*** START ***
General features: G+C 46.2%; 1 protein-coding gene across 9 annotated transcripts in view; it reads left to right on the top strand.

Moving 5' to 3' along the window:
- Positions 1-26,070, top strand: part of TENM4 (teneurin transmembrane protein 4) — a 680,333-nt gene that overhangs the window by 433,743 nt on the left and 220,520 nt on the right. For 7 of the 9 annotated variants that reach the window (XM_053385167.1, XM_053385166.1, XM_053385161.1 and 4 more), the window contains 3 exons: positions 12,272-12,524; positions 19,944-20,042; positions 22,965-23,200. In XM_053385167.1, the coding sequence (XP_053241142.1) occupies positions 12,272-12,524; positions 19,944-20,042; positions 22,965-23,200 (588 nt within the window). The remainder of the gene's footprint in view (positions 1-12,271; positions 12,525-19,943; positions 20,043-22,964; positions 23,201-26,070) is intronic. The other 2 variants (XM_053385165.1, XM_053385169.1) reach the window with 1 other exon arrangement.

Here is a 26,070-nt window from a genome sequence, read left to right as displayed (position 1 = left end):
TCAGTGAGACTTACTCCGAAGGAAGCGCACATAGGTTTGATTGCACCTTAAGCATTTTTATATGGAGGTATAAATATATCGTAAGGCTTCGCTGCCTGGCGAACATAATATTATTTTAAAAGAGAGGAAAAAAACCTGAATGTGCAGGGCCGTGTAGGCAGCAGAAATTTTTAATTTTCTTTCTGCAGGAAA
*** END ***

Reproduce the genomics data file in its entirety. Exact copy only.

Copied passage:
General features: G+C 46.2%; 1 protein-coding gene across 9 annotated transcripts in view; it reads left to right on the top strand.

Moving 5' to 3' along the window:
- Positions 1-26,070, top strand: part of TENM4 (teneurin transmembrane protein 4) — a 680,333-nt gene that overhangs the window by 433,743 nt on the left and 220,520 nt on the right. For 7 of the 9 annotated variants that reach the window (XM_053385167.1, XM_053385166.1, XM_053385161.1 and 4 more), the window contains 3 exons: positions 12,272-12,524; positions 19,944-20,042; positions 22,965-23,200. In XM_053385167.1, the coding sequence (XP_053241142.1) occupies positions 12,272-12,524; positions 19,944-20,042; positions 22,965-23,200 (588 nt within the window). The remainder of the gene's footprint in view (positions 1-12,271; positions 12,525-19,943; positions 20,043-22,964; positions 23,201-26,070) is intronic. The other 2 variants (XM_053385165.1, XM_053385169.1) reach the window with 1 other exon arrangement.

Here is a 26,070-nt window from a genome sequence, read left to right as displayed (position 1 = left end):
TCAGTGAGACTTACTCCGAAGGAAGCGCACATAGGTTTGATTGCACCTTAAGCATTTTTATATGGAGGTATAAATATATCGTAAGGCTTCGCTGCCTGGCGAACATAATATTATTTTAAAAGAGAGGAAAAAAACCTGAATGTGCAGGGCCGTGTAGGCAGCAGAAATTTTTAATTTTCTTTCTGCAGGAAA